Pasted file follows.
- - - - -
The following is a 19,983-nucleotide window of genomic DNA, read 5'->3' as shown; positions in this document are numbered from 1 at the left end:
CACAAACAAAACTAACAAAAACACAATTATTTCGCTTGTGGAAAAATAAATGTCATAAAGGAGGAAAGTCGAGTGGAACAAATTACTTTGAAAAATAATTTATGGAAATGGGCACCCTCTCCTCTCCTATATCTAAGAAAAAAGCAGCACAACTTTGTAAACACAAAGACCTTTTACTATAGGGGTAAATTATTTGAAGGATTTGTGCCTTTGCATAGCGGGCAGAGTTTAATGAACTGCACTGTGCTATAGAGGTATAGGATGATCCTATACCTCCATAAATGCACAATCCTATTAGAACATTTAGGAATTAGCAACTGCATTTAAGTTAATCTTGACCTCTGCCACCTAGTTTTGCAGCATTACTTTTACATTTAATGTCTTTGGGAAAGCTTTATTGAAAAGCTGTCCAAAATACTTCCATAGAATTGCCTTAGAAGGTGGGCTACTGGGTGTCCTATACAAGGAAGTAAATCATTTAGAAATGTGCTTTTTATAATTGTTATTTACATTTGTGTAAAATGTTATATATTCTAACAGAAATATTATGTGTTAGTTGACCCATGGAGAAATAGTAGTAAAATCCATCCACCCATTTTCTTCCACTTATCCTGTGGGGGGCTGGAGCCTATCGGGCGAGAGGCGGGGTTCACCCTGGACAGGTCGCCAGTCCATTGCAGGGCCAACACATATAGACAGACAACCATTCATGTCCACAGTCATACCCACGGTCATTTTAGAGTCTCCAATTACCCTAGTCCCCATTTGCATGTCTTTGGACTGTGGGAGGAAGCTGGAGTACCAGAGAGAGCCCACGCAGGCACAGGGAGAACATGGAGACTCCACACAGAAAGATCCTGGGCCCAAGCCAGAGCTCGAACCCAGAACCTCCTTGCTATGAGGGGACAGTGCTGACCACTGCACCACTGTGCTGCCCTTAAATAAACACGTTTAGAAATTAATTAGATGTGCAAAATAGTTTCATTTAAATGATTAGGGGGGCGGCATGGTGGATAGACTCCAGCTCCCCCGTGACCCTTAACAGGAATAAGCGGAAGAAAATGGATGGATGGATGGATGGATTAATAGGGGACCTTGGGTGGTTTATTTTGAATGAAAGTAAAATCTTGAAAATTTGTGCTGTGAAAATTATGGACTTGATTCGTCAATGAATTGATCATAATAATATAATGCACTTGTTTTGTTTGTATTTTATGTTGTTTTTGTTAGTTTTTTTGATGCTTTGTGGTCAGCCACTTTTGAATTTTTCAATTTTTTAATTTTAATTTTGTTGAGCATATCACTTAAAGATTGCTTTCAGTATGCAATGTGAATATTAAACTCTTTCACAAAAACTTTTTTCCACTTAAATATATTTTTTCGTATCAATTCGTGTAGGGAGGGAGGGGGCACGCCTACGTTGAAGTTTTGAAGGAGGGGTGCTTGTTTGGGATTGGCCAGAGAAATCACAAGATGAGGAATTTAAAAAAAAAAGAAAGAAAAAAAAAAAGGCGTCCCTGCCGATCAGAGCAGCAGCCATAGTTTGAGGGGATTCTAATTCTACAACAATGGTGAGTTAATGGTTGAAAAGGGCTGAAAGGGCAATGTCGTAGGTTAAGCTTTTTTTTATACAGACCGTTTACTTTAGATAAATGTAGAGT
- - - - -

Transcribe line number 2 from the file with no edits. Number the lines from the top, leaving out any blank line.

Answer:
CACAAACAAAACTAACAAAAACACAATTATTTCGCTTGTGGAAAAATAAATGTCATAAAGGAGGAAAGTCGAGTGGAACAAATTACTTTGAAAAATAATTTATGGAAATGGGCACCCTCTCCTCTCCTATATCTAAGAAAAAAGCAGCACAACTTTGTAAACACAAAGACCTTTTACTATAGGGGTAAATTATTTGAAGGATTTGTGCCTTTGCATAGCGGGCAGAGTTTAATGAACTGCACTGTGCTATAGAGGTATAGGATGATCCTATACCTCCATAAATGCACAATCCTATTAGAACATTTAGGAATTAGCAACTGCATTTAAGTTAATCTTGACCTCTGCCACCTAGTTTTGCAGCATTACTTTTACATTTAATGTCTTTGGGAAAGCTTTATTGAAAAGCTGTCCAAAATACTTCCATAGAATTGCCTTAGAAGGTGGGCTACTGGGTGTCCTATACAAGGAAGTAAATCATTTAGAAATGTGCTTTTTATAATTGTTATTTACATTTGTGTAAAATGTTATATATTCTAACAGAAATATTATGTGTTAGTTGACCCATGGAGAAATAGTAGTAAAATCCATCCACCCATTTTCTTCCACTTATCCTGTGGGGGGCTGGAGCCTATCGGGCGAGAGGCGGGGTTCACCCTGGACAGGTCGCCAGTCCATTGCAGGGCCAACACATATAGACAGACAACCATTCATGTCCACAGTCATACCCACGGTCATTTTAGAGTCTCCAATTACCCTAGTCCCCATTTGCATGTCTTTGGACTGTGGGAGGAAGCTGGAGTACCAGAGAGAGCCCACGCAGGCACAGGGAGAACATGGAGACTCCACACAGAAAGATCCTGGGCCCAAGCCAGAGCTCGAACCCAGAACCTCCTTGCTATGAGGGGACAGTGCTGACCACTGCACCACTGTGCTGCCCTTAAATAAACACGTTTAGAAATTAATTAGATGTGCAAAATAGTTTCATTTAAATGATTAGGGGGGCGGCATGGTGGATAGACTCCAGCTCCCCCGTGACCCTTAACAGGAATAAGCGGAAGAAAATGGATGGATGGATGGATGGATTAATAGGGGACCTTGGGTGGTTTATTTTGAATGAAAGTAAAATCTTGAAAATTTGTGCTGTGAAAATTATGGACTTGATTCGTCAATGAATTGATCATAATAATATAATGCACTTGTTTTGTTTGTATTTTATGTTGTTTTTGTTAGTTTTTTTGATGCTTTGTGGTCAGCCACTTTTGAATTTTTCAATTTTTTAATTTTAATTTTGTTGAGCATATCACTTAAAGATTGCTTTCAGTATGCAATGTGAATATTAAACTCTTTCACAAAAACTTTTTTCCACTTAAATATATTTTTTCGTATCAATTCGTGTAGGGAGGGAGGGGGCACGCCTACGTTGAAGTTTTGAAGGAGGGGTGCTTGTTTGGGATTGGCCAGAGAAATCACAAGATGAGGAATTTAAAAAAAAAAGAAAGAAAAAAAAAAAGGCGTCCCTGCCGATCAGAGCAGCAGCCATAGTTTGAGGGGATTCTAATTCTACAACAATGGTGAGTTAATGGTTGAAAAGGGCTGAAAGGGCAATGTCGTAGGTTAAGCTTTTTTTTATACAGACCGTTTACTTTAGATAAATGTAGAGT